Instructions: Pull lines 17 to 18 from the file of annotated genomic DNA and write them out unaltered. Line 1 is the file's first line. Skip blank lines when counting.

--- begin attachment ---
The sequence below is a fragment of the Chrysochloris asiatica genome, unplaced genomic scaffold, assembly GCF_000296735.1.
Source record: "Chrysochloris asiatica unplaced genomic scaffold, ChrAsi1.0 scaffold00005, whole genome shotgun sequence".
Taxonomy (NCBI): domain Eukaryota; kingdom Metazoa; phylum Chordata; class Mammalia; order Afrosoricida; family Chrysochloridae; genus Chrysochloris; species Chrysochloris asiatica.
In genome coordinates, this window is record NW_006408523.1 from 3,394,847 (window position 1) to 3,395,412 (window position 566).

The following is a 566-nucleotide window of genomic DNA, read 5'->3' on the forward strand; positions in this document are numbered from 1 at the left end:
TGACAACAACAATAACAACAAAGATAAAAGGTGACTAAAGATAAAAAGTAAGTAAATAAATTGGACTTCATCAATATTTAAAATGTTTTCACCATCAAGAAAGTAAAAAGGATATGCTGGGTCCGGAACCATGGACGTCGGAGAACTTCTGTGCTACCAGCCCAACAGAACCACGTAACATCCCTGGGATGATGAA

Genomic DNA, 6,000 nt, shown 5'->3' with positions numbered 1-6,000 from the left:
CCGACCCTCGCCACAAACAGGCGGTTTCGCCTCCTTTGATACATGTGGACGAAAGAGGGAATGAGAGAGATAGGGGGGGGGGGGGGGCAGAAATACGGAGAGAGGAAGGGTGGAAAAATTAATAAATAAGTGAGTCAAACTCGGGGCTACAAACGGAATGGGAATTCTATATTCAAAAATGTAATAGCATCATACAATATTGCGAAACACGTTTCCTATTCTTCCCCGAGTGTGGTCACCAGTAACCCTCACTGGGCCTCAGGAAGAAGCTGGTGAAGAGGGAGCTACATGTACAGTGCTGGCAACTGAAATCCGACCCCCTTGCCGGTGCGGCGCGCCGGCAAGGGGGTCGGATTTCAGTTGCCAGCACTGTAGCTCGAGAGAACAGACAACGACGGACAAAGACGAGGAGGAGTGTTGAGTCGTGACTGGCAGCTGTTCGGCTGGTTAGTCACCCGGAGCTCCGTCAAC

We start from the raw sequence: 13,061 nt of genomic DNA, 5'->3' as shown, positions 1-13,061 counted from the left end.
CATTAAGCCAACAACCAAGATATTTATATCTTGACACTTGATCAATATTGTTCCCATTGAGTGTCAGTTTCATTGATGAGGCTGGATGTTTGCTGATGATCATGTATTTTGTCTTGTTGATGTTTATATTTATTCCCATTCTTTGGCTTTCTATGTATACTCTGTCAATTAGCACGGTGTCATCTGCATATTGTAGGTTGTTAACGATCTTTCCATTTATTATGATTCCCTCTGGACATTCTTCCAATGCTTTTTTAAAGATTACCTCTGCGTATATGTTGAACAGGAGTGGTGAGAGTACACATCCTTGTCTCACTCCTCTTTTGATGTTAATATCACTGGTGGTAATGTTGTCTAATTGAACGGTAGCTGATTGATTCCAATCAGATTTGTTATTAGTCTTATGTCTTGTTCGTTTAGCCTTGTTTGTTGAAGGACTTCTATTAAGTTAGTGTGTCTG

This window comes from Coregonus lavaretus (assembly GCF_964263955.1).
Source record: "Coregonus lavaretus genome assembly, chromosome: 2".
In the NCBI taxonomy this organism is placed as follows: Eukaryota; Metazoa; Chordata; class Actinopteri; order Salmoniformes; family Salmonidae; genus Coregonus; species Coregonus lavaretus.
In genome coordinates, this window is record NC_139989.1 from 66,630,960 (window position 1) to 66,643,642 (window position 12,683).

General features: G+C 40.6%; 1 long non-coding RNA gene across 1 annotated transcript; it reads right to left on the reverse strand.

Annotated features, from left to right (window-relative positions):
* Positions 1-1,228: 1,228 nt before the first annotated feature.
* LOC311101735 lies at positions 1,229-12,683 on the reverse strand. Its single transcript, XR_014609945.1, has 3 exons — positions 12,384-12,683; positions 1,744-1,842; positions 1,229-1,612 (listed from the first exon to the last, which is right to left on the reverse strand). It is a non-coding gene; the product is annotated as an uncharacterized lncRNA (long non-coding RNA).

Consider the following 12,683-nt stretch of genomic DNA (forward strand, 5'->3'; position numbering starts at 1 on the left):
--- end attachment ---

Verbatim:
* Positions 1-1,228: 1,228 nt before the first annotated feature.
* LOC311101735 lies at positions 1,229-12,683 on the reverse strand. Its single transcript, XR_014609945.1, has 3 exons — positions 12,384-12,683; positions 1,744-1,842; positions 1,229-1,612 (listed from the first exon to the last, which is right to left on the reverse strand). It is a non-coding gene; the product is annotated as an uncharacterized lncRNA (long non-coding RNA).